on the bond and warrant of attorney accompanying the mortgage, and a writ of fieri facias issued to sell the mortgage premises. These proceedings were halted by the bankruptcy.
A situation was thus created as sad as it is common. There was and is no market for real estate. If the farm is sold at sheriff's sale, it is a sure prediction that it will be bought in by the mortgagee for less than the mortgage debt. The mortgagee would thus have all of the purchase price which has been paid, the return to him of the property which he had sold, and the mortgagor would be saddled with the whole or a large part of the mortgage debt. Such is the situation from the viewpoint of the mortgagor. The situation of the mortgagee differs from this only in degree even if he is permitted to pursue his legal remedies.
The first meeting of creditors was held June 28, 1934. On August 3, 1934, the present petition was filed, and an amended petition on August 8, 1934. An answer was filed August 15, 1934. Unhappily, it is beyond the power of any court to undo this condition of affairs. All we can do is to award to each party his legal rights.
We start with the situation that, although the two things are now incorporated in the bankruptcy laws, they are none the less distinct and different. One is the familiar bankruptcy proceeding; the other is the adjustment of a debtor's financial affairs under what is called a debtor's petition. There is a provision in the law to transmute the latter into the former, but there is none for the reverse process. The real purpose of the present petition is to do this very thing.
At the outstart, we are met with what may be called this technical situation. No one can have the benefit of section 75 (11 USCA § 203) unless he is the owner of a farm. This petitioner does not own the farm which formerly belonged to him or anything beyond what the Pennsylvania exemption laws allow. By operation of law, the title to all the bankruptcy assets was vested in the trustee in bankruptcy to hold for the creditors. After that the creditors, not the bankrupt, were the owners of everything other than exempted property. They share whatever is realized from the bankruptcy estate qua owners, not qua creditors. Their claims as creditors merely measure their ownership shares. This is the settled doctrine of the bankruptcy law. This title of the trustee or creditors may be divested by a composition. If a composition offer is made, accepted by the required number of creditors, and approved by the court, the effect of this is to revert title in the bankrupt to the bankruptcy assets and give title to the composition fund to the creditors. In this they share qua creditors. No such composition was offered, so that title to all property (with the exception before mentioned) is in the trustee for creditors. Having this title, the court has no power to take their property away from them except as authorized by law. The bankruptcy laws before the amendments referred to conferred no such power except through a composition.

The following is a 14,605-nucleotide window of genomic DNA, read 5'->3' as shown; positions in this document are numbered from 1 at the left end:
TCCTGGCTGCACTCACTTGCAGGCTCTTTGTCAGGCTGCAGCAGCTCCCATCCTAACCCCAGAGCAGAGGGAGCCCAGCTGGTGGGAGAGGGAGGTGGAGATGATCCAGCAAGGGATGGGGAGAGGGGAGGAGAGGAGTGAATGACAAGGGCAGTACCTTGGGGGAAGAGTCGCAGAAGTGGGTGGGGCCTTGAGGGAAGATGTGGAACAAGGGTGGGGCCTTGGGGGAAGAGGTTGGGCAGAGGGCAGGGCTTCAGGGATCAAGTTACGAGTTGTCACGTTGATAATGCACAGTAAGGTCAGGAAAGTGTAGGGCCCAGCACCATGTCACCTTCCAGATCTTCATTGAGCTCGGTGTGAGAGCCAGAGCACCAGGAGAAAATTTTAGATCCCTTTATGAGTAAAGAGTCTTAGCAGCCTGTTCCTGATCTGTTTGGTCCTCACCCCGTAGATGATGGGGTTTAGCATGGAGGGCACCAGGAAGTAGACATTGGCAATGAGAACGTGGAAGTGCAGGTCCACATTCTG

The only question then is whether it is given by the section 75 amendment or those which have followed it, including the one which by a coincidence was passed June 28, 1934. What is now subdivision (s) of section 75 is the pertinent one (11 USCA § 203 (s). It relates in the first place solely to those who are petitioners under section 75 and not to those who have already been adjudged bankrupts. This classification does not include the present petitioner, for he has been adjudged a bankrupt.
In the second place, it includes only those who have failed to secure the approval of creditors to an offered plan of extension or who are dissatisfied with the extension plan approved by creditors. This does not include the petitioner, because no extension plan has been submitted.
In the third place, the right given the debtor is to "amend his petition or answer asking to be adjudged a bankrupt." This does not apply to the petitioner, because he has already asked "to be adjudged a bankrupt."
It is further urged upon us that the petitioner is too late with his "request," because it must be made "at the time of the first hearing" or first meeting of creditors. We cannot, however, apply this limitation, because this provision of the act clearly refers to a hearing following a debtor's proceeding, and no such hearing or meeting of creditors has been had.
Recurring to the proposition that title to the bankrupt's property has passed to the trustee in bankruptcy holding for creditors, and that this court has no power to deprive the creditors of their ownership rights unless authorized by law to so do, we conclude that the present situation has not been foreseen nor provided for, and that we are without jurisdictional power to grant the prayers of the petition which, for this reason, should be dismissed.
We have been favored with a discussion of the constitutionality of section 75, but into this we need not go. Moreover, we would as a trial court be slow to deny constitutionality to an act of Congress. This is a duty, when it arises, which peculiarly belongs to the appellate courts. There is an ingrained prejudice on the part of many against trial courts so doing. This in part is because of the practical inconvenience which may result in a law being enforced in some judicial districts and treated as a nullity in others.
We have been further asked to treat the answer to the present petition as an application for leave to foreclose the mortgage in question. This we prefer not to do. It is more orderly to formally ask for such leave. This suggestion is no intimation, however, of the action of the court.
The petition is dismissed.
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